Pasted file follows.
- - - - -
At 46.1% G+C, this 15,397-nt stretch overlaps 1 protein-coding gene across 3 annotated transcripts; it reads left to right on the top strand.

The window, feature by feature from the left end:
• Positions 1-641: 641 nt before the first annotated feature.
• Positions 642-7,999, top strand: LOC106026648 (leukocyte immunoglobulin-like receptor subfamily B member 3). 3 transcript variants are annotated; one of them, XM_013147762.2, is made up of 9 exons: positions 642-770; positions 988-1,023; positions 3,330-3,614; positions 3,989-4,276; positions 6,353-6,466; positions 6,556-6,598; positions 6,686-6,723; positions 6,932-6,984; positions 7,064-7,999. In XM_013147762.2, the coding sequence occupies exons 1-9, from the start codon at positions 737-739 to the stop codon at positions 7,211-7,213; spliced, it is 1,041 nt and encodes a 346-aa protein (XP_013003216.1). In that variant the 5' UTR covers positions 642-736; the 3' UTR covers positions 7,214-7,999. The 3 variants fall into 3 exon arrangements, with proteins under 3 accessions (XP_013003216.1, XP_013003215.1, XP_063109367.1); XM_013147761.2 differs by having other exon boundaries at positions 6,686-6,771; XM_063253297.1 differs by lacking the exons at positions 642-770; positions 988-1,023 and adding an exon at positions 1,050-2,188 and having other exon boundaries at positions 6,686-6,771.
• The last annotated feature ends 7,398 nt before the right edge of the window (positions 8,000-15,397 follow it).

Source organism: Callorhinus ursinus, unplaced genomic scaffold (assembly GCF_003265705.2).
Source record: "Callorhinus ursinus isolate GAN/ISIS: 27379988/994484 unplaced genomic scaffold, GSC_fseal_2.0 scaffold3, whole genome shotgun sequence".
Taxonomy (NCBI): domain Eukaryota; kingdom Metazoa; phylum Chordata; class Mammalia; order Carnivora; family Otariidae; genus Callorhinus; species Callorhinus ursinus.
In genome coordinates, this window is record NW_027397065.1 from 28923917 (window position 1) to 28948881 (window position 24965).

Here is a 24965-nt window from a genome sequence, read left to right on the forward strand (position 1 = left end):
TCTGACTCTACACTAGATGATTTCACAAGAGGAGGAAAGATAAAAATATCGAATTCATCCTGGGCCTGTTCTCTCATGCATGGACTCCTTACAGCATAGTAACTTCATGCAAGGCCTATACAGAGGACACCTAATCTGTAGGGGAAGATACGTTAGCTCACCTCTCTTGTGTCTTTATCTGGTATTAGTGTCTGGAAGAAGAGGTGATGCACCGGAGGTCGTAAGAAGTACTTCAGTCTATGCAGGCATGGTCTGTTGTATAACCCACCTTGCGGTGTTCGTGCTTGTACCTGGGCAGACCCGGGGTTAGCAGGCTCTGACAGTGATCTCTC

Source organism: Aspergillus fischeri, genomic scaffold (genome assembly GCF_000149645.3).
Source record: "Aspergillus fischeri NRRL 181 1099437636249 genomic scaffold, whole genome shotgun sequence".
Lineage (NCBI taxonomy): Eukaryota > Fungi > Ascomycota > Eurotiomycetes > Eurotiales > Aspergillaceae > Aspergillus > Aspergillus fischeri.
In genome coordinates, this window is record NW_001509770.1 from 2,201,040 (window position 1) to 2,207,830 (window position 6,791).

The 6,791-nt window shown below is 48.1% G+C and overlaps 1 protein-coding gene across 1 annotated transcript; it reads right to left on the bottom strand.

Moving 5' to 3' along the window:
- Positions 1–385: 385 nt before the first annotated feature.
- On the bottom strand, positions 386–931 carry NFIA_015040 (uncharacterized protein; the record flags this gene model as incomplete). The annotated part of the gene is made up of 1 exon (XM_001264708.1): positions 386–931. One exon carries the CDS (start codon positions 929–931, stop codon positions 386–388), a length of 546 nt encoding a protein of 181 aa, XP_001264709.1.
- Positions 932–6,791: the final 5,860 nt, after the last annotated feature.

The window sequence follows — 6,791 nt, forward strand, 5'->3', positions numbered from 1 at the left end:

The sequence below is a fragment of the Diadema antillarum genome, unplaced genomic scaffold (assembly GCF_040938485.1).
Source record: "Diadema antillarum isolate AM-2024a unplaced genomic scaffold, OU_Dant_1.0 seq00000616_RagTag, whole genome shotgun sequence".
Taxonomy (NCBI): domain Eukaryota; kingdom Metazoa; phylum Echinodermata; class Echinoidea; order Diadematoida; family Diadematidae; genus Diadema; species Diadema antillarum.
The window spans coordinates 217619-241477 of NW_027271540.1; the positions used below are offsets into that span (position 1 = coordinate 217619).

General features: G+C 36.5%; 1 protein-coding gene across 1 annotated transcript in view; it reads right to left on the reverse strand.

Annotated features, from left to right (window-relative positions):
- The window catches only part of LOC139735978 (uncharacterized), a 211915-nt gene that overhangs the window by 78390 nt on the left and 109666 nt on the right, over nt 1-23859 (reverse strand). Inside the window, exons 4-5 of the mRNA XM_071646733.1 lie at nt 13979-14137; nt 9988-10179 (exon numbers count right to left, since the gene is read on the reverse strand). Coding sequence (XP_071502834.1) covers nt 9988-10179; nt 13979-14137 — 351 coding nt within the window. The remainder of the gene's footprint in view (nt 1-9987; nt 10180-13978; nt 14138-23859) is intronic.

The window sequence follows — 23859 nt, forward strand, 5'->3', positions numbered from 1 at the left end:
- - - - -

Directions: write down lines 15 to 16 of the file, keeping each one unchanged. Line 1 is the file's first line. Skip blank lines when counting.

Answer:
In genome coordinates, this window is record NW_001509770.1 from 2,201,040 (window position 1) to 2,207,830 (window position 6,791).

The 6,791-nt window shown below is 48.1% G+C and overlaps 1 protein-coding gene across 1 annotated transcript; it reads right to left on the bottom strand.